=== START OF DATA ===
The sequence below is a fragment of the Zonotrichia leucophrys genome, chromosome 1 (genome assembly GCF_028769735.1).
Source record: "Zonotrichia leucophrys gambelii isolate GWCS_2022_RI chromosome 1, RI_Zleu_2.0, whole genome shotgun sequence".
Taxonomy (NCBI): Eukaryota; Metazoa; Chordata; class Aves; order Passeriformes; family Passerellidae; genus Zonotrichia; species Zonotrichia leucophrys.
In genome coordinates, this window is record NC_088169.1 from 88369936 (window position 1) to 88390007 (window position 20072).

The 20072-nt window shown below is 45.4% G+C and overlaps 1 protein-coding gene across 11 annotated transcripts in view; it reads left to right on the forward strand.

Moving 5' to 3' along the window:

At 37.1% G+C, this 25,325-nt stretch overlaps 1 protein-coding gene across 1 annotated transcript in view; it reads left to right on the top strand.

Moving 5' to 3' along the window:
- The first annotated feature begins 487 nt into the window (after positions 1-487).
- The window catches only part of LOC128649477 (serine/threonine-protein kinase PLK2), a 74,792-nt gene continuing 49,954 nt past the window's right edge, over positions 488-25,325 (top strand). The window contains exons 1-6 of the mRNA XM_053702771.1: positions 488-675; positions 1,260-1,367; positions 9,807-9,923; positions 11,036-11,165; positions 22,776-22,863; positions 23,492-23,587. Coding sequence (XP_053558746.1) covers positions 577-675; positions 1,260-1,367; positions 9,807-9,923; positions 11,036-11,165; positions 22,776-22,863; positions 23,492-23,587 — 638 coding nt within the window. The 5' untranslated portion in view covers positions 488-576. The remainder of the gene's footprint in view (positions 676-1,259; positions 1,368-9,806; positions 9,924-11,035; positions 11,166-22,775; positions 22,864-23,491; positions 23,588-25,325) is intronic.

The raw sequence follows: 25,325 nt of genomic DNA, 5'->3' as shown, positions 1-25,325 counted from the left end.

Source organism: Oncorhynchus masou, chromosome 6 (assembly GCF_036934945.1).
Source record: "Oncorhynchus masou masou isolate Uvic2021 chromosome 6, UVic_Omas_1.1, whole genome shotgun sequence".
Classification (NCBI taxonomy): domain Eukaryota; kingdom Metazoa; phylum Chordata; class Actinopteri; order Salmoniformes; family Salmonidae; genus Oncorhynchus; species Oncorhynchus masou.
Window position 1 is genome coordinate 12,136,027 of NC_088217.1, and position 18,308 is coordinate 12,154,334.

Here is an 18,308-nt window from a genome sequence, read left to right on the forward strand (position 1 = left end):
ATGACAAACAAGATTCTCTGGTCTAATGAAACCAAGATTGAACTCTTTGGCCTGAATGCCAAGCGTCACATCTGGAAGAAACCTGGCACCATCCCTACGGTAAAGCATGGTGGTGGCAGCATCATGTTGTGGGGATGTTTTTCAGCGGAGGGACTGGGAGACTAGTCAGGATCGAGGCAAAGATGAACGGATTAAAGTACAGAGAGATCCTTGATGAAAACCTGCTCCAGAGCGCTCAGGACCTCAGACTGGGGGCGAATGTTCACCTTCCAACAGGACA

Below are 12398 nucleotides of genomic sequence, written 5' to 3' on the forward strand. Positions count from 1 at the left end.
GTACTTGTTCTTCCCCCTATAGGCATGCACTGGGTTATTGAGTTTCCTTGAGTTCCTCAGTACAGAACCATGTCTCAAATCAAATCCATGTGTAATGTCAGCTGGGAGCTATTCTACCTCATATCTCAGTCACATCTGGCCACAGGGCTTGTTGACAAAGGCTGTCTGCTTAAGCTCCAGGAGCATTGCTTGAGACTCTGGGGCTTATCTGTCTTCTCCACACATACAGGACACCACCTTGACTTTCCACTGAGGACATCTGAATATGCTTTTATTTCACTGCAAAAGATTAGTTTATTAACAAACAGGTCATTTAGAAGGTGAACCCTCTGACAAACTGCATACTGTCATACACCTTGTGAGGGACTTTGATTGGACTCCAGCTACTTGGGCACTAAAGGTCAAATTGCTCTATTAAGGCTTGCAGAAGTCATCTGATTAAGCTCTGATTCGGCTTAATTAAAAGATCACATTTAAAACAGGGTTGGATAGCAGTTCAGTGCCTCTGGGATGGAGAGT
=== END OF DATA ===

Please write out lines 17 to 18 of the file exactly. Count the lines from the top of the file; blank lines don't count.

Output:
ATGACAAACAAGATTCTCTGGTCTAATGAAACCAAGATTGAACTCTTTGGCCTGAATGCCAAGCGTCACATCTGGAAGAAACCTGGCACCATCCCTACGGTAAAGCATGGTGGTGGCAGCATCATGTTGTGGGGATGTTTTTCAGCGGAGGGACTGGGAGACTAGTCAGGATCGAGGCAAAGATGAACGGATTAAAGTACAGAGAGATCCTTGATGAAAACCTGCTCCAGAGCGCTCAGGACCTCAGACTGGGGGCGAATGTTCACCTTCCAACAGGACA

Below are 12398 nucleotides of genomic sequence, written 5' to 3' on the forward strand. Positions count from 1 at the left end.